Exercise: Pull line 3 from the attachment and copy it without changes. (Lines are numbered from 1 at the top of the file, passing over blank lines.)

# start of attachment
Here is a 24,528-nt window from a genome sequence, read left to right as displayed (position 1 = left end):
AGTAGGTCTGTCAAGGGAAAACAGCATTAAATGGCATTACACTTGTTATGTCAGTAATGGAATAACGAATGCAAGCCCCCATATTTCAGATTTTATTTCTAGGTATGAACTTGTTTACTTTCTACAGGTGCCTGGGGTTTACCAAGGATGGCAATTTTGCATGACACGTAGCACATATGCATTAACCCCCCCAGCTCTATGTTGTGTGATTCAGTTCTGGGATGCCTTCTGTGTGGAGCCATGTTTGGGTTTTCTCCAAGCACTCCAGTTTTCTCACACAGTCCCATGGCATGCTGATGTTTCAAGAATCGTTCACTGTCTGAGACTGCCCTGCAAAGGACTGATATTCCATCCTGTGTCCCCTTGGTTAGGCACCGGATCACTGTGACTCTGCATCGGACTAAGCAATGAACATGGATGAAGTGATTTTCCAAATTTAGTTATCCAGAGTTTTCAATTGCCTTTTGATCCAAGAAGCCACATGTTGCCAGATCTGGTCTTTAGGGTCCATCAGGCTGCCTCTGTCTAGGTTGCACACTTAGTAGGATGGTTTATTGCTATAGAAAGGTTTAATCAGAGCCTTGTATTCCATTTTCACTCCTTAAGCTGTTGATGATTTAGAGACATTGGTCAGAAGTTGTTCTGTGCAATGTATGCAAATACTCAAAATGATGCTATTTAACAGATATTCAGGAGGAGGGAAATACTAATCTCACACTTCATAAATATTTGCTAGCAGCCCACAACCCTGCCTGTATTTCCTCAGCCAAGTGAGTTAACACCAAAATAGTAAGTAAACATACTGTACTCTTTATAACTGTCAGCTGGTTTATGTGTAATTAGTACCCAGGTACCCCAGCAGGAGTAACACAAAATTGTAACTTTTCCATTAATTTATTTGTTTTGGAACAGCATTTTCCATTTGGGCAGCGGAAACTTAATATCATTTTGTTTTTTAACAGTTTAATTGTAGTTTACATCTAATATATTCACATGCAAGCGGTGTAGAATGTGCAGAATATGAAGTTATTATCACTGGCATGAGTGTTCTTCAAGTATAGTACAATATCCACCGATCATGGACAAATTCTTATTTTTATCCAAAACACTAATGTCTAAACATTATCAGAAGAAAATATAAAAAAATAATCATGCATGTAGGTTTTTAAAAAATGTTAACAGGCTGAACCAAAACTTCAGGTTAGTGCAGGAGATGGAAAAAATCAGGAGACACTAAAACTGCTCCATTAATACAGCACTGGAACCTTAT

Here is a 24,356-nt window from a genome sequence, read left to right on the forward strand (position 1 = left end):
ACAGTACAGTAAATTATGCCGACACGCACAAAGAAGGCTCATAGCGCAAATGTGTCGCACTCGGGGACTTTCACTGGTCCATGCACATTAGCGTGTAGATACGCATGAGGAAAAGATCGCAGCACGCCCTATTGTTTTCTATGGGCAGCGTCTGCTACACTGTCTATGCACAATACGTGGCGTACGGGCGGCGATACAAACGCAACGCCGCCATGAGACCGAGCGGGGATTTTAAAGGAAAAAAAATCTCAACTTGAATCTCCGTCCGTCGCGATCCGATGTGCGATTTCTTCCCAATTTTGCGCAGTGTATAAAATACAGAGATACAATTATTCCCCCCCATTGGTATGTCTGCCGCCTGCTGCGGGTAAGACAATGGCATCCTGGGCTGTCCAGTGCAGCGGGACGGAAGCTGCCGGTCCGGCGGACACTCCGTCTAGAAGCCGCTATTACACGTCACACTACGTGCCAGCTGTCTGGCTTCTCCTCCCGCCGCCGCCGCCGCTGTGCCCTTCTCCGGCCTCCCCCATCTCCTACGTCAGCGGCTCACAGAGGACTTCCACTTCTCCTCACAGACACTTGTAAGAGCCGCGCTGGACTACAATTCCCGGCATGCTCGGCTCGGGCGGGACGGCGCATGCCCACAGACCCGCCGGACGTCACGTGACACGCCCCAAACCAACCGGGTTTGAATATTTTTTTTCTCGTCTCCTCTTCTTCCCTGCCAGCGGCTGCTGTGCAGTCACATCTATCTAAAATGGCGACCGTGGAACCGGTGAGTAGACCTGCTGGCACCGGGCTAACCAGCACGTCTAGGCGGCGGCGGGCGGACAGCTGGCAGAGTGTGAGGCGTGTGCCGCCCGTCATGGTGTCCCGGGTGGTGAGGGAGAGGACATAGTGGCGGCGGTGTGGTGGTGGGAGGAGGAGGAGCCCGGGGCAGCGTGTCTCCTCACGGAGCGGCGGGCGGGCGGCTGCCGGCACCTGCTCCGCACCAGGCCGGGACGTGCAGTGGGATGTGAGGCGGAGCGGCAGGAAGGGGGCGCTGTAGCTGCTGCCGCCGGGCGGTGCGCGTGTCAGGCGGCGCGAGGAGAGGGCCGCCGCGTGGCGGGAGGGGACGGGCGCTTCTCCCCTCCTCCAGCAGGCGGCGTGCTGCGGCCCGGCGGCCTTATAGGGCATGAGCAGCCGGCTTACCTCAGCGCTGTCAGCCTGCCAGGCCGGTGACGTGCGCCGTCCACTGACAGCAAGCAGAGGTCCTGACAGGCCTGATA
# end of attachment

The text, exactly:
Here is a 24,356-nt window from a genome sequence, read left to right on the forward strand (position 1 = left end):